In an October 2021 commercial promoting Crypto.com, Matt Damon is seen walking through various depictions of human achievement. He then ends with the phrase, “Fortune favours the brave” – which one can guess suggests that brave investors who buy cryptocurrency (off Crypto.com) will be favoured in the future. What’s interesting is that “fortune favours the brave” is an offshoot of what Pliny the Elder (a Roman navy officer) said. When embers and smoke fell upon Pliny’s ship from an erupting volcano (Mount Vesuvius), Pliny was advised by his helmsman to not sail closer to the shore. Pliny proceeded to ignore this advice, saying “Fortune favours the bold; head for Pomponianus.” Not surprisingly, after landing on the shores of Pompeii, Pliny and his crew proceeded to die of smoke inhalation and asphyxiation caused by the fumes of the volcano. Perhaps it’s better to say, “Fortune favours… the prudently bold.”
The last time I wrote on Bitcoin, it was reaching new highs. Ultimately the rally in Bitcoin (and other cryptocurrencies) proved volatile and short lived, and as I write this today, Bitcoin has fallen 63% since early 2021 when I last wrote about it. I would propose that the drop that we have seen confirms what we had written in the past – that there is nothing particularly unique about cryptocurrencies that give them some form of competitive advantage over other traditional stores of wealth. We remain of the view that what will determine whether an asset will remain the investment-of-choice in riskier times is whether there are enough investors that continue to have faith in the asset during times of heightened volatility. More candidly, we continue to believe that the presence of novel technology, the relative size of the asset pie it occupies, and whether a certain A-list celebrity likes it are poor predictors of wealth protection. When we compare Bitcoin against other assets as stores of wealth, the closest competitors have fared significantly better in these challenging times. Gold, for example, is up 2%. Real Estate and Utilities are productive assets, and those indices have also fared better than Bitcoin. In times of turmoil, such as today, it is evident that track record of downside protection still counts for something.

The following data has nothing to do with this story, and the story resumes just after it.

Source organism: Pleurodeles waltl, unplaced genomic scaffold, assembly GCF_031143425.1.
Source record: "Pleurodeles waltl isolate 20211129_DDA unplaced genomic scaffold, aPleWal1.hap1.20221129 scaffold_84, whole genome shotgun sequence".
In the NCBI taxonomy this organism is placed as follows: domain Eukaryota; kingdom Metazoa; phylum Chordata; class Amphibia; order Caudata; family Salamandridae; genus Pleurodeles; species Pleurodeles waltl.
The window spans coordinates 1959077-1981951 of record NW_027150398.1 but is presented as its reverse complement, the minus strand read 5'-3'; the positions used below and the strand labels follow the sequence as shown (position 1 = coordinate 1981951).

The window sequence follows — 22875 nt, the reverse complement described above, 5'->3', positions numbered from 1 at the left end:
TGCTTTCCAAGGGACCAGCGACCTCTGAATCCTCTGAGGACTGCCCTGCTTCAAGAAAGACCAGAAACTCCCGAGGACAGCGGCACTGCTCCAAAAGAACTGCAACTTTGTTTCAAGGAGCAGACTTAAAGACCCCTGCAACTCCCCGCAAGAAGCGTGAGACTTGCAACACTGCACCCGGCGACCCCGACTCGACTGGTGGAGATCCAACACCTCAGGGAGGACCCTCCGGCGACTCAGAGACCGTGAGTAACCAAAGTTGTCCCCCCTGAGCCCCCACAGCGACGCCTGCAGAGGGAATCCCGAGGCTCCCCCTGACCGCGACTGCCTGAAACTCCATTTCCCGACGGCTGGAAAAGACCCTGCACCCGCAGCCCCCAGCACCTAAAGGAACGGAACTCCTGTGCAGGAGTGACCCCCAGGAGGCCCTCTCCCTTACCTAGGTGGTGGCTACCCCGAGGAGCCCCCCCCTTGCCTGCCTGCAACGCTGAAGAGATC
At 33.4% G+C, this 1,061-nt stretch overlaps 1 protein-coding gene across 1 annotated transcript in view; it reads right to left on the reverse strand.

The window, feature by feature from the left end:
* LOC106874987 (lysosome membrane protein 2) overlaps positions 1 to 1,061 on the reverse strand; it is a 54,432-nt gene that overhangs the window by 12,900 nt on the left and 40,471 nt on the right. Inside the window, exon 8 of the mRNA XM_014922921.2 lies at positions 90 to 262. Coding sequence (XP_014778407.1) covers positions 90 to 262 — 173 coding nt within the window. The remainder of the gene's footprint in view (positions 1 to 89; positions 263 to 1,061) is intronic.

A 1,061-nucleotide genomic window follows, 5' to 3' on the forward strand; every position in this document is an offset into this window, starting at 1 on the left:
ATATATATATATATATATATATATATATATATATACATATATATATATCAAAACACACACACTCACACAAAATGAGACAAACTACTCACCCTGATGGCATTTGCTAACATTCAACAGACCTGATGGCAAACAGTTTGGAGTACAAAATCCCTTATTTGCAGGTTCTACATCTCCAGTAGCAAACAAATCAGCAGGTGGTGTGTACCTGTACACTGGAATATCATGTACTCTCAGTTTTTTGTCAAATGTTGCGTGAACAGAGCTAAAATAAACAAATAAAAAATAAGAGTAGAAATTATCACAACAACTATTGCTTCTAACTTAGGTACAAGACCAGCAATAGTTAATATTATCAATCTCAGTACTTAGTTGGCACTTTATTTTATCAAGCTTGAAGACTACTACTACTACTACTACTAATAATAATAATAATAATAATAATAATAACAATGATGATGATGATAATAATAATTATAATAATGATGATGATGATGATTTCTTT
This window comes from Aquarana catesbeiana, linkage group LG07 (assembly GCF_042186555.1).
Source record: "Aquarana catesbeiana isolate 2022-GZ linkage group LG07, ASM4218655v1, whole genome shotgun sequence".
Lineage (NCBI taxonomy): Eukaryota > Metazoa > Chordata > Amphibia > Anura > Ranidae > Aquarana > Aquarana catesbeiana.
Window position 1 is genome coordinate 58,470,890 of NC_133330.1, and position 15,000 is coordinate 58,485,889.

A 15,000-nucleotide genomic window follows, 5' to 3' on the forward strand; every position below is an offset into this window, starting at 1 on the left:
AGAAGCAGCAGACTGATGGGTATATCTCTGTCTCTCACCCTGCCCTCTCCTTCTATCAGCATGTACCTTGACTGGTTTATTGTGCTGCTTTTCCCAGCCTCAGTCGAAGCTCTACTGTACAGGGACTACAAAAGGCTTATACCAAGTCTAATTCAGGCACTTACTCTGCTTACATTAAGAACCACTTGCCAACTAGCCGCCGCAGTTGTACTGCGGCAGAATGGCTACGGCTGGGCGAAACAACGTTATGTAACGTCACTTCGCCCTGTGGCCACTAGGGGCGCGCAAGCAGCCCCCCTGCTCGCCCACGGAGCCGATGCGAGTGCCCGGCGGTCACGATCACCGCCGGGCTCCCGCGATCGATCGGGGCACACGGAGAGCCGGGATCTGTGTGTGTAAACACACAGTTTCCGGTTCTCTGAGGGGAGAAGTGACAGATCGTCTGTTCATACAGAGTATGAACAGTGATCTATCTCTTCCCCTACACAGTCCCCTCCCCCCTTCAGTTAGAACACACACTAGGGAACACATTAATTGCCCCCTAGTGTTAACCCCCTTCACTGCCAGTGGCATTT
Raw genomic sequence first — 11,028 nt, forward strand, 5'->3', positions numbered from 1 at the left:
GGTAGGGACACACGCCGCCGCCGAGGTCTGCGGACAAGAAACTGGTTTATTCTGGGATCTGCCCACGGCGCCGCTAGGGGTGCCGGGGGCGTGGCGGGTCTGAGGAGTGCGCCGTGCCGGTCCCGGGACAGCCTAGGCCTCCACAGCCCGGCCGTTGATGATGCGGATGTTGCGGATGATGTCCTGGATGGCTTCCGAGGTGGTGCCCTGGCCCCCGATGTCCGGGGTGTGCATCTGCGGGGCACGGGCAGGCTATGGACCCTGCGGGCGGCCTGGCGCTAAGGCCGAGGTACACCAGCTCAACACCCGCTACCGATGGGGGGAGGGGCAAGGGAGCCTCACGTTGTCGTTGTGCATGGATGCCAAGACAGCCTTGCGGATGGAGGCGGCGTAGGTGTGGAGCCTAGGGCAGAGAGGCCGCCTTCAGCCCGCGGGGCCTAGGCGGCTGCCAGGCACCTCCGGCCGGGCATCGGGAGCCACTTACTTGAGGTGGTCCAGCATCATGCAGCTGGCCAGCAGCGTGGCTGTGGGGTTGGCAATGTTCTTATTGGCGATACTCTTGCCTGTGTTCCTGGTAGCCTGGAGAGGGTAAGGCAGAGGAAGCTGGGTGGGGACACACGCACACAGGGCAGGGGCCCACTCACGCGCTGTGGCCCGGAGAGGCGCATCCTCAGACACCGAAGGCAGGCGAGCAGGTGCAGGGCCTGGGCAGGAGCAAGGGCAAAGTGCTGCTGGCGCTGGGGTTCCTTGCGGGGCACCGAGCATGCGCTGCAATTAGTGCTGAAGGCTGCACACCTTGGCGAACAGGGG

Source: Bloomberg, Capital IQ
QV owns several investments that we believe are also stores of wealth. We have been long-term investors in Fortis Inc., a utility company with assets throughout North America. Fortis’ earnings are regulated and the company’s assets are backed by hard infrastructure that deliver an essential service. Fortis’ assets tend to appreciate in line with inflation and are also productive assets – meaning they pay a regular stream of income to the investor. We continue to believe that Fortis will remain a source of stability in an increasingly uncertain economic outlook. We also own Brookfield Asset Management (BAM), an owner of real estate and infrastructure assets globally. The shares have been weak in recent times on account of market conditions, but as we continue to view BAM as a long-term compounder and believe it will navigate any recessions well – we have added to our position here. Our confidence in BAM stems from the assets it owns and our opinion that they are very difficult to replicate, produce steady income and will appreciate at a rate at or above inflationary levels.
The examples above hopefully give an idea of the type of measured risk taking we do when we make investing decisions. Fortune favours the bold, but only under prudent circumstances.